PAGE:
Thomas Alva Edison was spot-on about his predictions for the future

Saturday, January 29, 2011

WASHINGTON - Late American scientist Thomas Alva Edison was dead right with most of his predictions for the future, which he had made in a 1911 interview.

Edison had predicted that electricity would displace steam as the power source for trains. In 2011 trains would be driven at an incredible speed by electricity generated by “hydraulic” wheels.

Air travel would be a regular feature in daily lives. With people preferring the swifter mode of transportation, many opt for it to breakfast in London, transact business in Paris and eat lunch in Cheapside.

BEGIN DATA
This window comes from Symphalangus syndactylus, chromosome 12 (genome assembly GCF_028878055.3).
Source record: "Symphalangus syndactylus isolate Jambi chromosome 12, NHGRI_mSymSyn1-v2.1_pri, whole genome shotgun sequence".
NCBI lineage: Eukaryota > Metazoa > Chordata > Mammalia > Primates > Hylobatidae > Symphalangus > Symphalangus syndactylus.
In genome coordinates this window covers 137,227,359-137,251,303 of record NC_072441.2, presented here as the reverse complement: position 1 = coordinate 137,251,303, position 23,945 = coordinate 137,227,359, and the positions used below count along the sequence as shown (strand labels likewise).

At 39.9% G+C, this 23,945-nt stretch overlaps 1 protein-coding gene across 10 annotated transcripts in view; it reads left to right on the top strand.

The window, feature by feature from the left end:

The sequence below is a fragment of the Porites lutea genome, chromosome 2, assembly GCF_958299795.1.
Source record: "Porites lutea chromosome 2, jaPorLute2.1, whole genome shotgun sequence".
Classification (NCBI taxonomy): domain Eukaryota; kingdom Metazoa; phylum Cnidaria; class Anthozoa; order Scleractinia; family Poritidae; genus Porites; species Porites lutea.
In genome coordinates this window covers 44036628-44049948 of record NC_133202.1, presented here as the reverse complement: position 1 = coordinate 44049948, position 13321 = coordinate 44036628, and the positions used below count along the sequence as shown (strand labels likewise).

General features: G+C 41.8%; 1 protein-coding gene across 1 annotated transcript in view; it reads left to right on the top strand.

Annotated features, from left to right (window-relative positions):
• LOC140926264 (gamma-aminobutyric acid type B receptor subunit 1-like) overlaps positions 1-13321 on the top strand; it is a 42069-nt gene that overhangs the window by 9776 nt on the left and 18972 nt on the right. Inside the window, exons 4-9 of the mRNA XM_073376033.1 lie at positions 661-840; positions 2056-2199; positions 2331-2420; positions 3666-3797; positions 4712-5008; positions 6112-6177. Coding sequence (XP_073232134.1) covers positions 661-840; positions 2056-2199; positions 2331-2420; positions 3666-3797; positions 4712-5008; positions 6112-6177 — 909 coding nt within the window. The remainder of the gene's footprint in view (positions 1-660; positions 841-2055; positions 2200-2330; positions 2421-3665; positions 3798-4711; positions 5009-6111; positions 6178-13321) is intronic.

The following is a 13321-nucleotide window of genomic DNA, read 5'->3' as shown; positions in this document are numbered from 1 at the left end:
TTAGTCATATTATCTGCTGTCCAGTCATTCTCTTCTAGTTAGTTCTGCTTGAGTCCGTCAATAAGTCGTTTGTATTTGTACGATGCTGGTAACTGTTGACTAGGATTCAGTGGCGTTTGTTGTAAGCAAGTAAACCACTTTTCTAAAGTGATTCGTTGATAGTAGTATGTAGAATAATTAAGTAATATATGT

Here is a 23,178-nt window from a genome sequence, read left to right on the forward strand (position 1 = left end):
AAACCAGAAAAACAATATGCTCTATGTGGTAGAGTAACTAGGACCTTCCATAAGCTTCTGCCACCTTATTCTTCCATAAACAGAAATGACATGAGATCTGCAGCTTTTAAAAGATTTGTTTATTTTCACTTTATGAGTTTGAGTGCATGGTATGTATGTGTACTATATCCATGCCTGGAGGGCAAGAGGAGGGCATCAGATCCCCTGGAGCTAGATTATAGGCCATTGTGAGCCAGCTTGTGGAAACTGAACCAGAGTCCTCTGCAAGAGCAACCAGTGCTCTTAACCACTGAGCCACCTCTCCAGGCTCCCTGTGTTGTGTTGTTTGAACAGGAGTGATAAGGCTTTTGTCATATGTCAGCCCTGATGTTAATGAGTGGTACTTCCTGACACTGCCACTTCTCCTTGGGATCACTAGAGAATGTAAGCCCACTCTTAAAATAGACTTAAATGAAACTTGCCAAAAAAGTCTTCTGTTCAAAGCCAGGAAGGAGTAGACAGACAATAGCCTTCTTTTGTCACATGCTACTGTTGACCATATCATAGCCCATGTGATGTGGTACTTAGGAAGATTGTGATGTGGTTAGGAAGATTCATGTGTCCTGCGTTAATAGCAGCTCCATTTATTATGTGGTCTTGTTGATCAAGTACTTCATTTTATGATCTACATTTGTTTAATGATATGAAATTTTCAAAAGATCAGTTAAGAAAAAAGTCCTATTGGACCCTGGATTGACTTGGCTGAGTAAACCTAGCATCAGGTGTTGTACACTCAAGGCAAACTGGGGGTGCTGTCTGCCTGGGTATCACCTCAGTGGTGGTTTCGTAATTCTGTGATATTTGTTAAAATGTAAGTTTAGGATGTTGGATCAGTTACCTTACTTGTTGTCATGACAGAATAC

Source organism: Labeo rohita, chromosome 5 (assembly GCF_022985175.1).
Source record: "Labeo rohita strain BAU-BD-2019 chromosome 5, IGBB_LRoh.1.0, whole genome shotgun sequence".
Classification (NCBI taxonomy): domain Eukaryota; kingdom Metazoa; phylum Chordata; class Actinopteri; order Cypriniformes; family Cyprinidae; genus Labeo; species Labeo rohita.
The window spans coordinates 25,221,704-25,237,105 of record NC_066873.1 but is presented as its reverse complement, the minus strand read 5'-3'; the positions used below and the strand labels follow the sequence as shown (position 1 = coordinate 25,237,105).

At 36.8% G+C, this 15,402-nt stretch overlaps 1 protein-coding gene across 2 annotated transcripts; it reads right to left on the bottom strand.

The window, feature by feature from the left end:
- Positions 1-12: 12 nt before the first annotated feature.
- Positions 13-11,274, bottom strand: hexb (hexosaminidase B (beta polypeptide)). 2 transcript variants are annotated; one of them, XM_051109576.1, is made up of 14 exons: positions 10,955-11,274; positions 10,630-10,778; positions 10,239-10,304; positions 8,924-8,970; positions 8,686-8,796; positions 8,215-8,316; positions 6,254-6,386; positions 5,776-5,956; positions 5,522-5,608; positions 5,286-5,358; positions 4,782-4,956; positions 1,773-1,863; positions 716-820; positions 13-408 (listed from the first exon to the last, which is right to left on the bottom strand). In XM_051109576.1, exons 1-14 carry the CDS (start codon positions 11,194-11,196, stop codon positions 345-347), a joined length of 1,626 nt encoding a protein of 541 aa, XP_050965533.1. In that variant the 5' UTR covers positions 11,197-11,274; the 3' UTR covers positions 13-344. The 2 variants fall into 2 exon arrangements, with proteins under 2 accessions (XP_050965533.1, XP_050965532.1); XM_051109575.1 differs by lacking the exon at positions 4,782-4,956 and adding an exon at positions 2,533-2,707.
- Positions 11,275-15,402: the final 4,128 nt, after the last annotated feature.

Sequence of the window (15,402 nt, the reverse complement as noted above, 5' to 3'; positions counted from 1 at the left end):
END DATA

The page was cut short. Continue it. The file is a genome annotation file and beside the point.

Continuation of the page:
Steel would become cheap and plentiful as a construction material. This would mean houses of the next century would be furnished from basement to attic with it, at a sixth of the present cost.

He had predicted an e-reader of sorts where “a book two inches thick will contain forty thousand pages, the equivalent of a hundred volumes”.

He had also predicted that the value of gold will go down and that it will be as cheap as iron or steel.

“Gold has even now but a few years to live. The day is near when bars of it will be as common and as cheap as bars of iron or blocks of steel,” CBS News quoted him as having said in the interview with Miami Metropolis.

“We are already on the verge of discovering the secret of transmuting metals, which are all substantially the same in matter, though combined in different proportions,” he had stated. (ANI)

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